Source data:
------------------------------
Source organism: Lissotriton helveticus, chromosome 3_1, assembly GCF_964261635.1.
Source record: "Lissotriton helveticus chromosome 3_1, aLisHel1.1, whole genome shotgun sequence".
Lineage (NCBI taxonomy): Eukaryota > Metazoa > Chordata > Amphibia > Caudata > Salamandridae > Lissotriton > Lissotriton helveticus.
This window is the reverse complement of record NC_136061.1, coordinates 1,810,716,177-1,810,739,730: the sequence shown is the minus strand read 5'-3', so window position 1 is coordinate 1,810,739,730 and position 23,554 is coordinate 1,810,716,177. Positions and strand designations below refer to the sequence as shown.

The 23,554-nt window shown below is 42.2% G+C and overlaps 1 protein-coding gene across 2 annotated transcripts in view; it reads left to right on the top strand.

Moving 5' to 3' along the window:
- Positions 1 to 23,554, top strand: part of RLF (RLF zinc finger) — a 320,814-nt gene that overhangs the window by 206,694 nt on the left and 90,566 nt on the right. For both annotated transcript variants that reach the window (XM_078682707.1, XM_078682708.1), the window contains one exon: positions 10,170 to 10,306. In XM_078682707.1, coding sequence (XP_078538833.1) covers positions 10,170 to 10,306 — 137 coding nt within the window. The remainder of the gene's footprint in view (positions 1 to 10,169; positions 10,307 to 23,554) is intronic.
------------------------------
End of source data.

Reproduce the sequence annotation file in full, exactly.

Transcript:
Source organism: Lissotriton helveticus, chromosome 3_1, assembly GCF_964261635.1.
Source record: "Lissotriton helveticus chromosome 3_1, aLisHel1.1, whole genome shotgun sequence".
Lineage (NCBI taxonomy): Eukaryota > Metazoa > Chordata > Amphibia > Caudata > Salamandridae > Lissotriton > Lissotriton helveticus.
This window is the reverse complement of record NC_136061.1, coordinates 1,810,716,177-1,810,739,730: the sequence shown is the minus strand read 5'-3', so window position 1 is coordinate 1,810,739,730 and position 23,554 is coordinate 1,810,716,177. Positions and strand designations below refer to the sequence as shown.

The 23,554-nt window shown below is 42.2% G+C and overlaps 1 protein-coding gene across 2 annotated transcripts in view; it reads left to right on the top strand.

Moving 5' to 3' along the window:
- Positions 1 to 23,554, top strand: part of RLF (RLF zinc finger) — a 320,814-nt gene that overhangs the window by 206,694 nt on the left and 90,566 nt on the right. For both annotated transcript variants that reach the window (XM_078682707.1, XM_078682708.1), the window contains one exon: positions 10,170 to 10,306. In XM_078682707.1, coding sequence (XP_078538833.1) covers positions 10,170 to 10,306 — 137 coding nt within the window. The remainder of the gene's footprint in view (positions 1 to 10,169; positions 10,307 to 23,554) is intronic.